Illumina deep sequencing-based genome-wide on/off-target evaluation and analysis of “escapers”

For on/off-target evaluation, one or two Sanger sequencing validated clones of each designed editing events were selected; while for escapers examination, ten clones with induced CRISPR-Prime Editing systems targeting pCDF-GFPplus, still showing GFP-fluorescence, were randomly picked. Together with necessary control strains, they were inoculated in a 50 mL tube (Greiner Bio-One, Germany) containing 10 mL LB broth without any antibiotics. After incubating at 37 °C, 300 rpm in an INNOVA 44R incubator shaker (Eppendorf, Germany) for 24 h, 5 mL of the culture was used for genomic DNA plus intracellular plasmid DNA isolation with a Blood & Cell Culture DNA mini Kit (Cat No./ID: 13323, Qiagen, Germany). While a NucleoSpin® Plasmid EasyPure Kit (Macherey-Nagel, cat. no. 740727.250) was used for the WT pCDF-GFP plasmid isolation. The genomic library construction and illumina paired-end sequencing were carried out by Novogene Co., Ltd. (Beijing, China), using the NEB Next® Ultra™ DNA Library Prep Kit (New England Biolabs, USA) with a target insert size of 350 nt and six PCR cycles.

The illumina reads obtained from the sequenced samples were trimmed using Trim Galore (v. 0.6.4_dev, Cutadapt v. 2.10) with the switches --length 100 and --quality 20. All mutation calls were performed using breseq (v. 0.33.2, bowtie2 v.,39 with default parameters. For plasmid-based editing, the E. coli DH10B genome sequence NC_010473 is used as the reference, while for chromosome-based editing, the E. coli MG1655 genome sequence NC_ U00096 is used as the reference, both along with the relevant plasmids. Mutation calls that existed in all samples as well as the parental strain were not counted as off-target effects.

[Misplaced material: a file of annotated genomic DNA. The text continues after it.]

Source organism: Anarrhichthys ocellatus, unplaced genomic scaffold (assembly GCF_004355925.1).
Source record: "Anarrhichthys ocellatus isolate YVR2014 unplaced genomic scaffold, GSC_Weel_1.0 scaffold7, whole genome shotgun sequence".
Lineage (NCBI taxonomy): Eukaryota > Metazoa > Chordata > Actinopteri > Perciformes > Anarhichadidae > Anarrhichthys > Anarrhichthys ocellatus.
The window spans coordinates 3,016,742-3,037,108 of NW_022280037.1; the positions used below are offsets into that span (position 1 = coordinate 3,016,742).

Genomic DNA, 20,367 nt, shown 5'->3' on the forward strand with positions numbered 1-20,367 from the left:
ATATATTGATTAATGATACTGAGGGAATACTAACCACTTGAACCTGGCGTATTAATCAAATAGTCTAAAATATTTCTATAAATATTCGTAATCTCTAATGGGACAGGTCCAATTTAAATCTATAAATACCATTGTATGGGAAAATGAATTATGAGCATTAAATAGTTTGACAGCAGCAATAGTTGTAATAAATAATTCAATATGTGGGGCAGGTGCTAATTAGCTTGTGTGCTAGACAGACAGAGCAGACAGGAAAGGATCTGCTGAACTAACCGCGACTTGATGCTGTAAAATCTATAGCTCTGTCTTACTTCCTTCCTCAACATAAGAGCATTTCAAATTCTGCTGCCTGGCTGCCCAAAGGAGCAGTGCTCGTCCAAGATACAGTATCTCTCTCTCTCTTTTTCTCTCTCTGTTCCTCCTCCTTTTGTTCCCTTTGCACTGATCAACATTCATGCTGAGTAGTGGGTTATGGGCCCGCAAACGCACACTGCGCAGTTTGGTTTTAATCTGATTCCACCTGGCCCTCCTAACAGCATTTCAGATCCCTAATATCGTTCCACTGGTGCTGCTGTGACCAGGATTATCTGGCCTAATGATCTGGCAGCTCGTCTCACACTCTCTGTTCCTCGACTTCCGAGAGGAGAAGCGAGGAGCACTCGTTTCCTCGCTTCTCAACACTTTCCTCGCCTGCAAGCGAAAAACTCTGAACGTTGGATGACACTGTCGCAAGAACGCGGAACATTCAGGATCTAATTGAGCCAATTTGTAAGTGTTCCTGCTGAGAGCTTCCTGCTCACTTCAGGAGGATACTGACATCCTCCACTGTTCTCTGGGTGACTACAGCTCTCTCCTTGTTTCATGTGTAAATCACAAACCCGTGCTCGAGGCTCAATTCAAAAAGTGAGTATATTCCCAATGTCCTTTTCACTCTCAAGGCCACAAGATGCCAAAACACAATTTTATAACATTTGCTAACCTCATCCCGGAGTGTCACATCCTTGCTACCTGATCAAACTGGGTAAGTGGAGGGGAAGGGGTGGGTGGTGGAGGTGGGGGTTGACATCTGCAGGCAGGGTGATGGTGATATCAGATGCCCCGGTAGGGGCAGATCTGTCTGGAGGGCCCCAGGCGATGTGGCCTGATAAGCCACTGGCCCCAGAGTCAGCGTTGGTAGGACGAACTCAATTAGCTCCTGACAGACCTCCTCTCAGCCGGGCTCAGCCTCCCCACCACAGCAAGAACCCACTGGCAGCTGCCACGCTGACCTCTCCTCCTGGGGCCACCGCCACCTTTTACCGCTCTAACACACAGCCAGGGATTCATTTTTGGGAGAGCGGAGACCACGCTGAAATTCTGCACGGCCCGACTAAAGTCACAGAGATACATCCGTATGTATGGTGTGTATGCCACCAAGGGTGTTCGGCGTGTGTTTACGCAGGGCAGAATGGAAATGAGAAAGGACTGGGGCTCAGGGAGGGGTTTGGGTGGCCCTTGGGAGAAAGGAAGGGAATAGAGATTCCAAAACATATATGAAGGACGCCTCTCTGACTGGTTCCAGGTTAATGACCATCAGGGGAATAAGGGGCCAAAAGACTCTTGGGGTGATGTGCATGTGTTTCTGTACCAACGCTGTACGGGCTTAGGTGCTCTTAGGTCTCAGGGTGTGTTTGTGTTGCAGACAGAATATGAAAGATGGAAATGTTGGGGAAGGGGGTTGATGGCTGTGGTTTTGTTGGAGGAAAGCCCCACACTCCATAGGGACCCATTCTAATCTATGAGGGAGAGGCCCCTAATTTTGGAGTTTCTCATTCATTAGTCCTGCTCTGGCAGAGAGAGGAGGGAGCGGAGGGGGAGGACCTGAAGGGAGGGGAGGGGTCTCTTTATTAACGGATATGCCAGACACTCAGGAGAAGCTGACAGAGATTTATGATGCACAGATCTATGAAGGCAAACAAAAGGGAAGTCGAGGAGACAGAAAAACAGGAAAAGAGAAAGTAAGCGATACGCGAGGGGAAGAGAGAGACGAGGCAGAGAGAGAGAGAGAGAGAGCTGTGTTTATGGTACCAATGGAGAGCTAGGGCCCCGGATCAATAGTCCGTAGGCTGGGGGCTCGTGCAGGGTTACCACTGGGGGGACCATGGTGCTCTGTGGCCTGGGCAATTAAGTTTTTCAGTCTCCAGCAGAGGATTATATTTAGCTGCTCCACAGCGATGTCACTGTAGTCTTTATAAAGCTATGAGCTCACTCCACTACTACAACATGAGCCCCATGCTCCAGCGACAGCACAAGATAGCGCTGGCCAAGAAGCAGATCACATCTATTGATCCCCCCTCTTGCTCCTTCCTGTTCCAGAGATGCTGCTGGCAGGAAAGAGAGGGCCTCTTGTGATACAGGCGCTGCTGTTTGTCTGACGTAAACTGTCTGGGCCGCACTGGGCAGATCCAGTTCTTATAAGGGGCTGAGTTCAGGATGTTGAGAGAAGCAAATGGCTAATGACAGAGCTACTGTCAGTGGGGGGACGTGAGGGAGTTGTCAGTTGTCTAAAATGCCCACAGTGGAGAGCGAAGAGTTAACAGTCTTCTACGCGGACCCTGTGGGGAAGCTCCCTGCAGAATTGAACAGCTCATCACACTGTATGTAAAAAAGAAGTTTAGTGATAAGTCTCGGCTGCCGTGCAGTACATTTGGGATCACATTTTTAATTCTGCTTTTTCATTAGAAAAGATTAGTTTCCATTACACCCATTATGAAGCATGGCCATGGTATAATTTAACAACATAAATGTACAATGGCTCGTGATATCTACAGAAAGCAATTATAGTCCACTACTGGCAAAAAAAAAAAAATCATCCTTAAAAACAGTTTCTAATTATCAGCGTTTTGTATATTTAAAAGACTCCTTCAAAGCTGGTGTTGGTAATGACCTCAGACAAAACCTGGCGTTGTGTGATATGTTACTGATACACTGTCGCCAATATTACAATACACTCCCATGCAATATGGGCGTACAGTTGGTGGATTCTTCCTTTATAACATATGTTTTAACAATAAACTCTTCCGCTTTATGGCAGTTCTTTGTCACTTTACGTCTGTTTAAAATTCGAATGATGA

Editing efficiency evaluation using a fluorescence-based colony counting assay

Fifty microliter electroporation culture (400 μL in the cases of a second nick is introduced) of each strain was plated onto appropriate antibiotics containing LB agar plates supplemented with and without inducer, respectively. All plates were covered by aluminium foil and incubated at 37 °C for 24 h. After cultivation, total colonies were counted by a Doc-It imaging station (Fisher Scientific, USA) with a trisection protocol. Non-fluorescent colonies in each zone of all three zones were further counted with and without a Blue-Light Transilluminator (Safe Imager 2.0, Thermo Fisher Scientific, USA). The editing efficiency was calculated as: the number of non-green colonies in each zone/total number of visible colonies in the same zone. The graphs are generated by Prism (version 8).

Editing events confirmation by Sanger sequencing

Eight to 24 primarily identified positive clones of each strain were picked, and inoculated into 5 mL LB broth with proper antibiotics. After overnight (~16 h) cultivation, cultures were subjected to plasmid isolation using the NucleoSpin® Plasmid EasyPure Kit (Macherey-Nagel, Germany) or colony PCR using Q5® High-Fidelity 2× Master Mix (New England Biolabs, USA) if a chromosomal region was targeted. The isolated plasmids and the cleaned PCR products were Sanger sequenced using the Mix2Seq kit (Eurofins Scientific, Luxembourg) with proper primers. The obtained sequence traces were analyzed and visualized using SnapGene (GSL Biotech, USA).

Colony forming unit (CFU) assay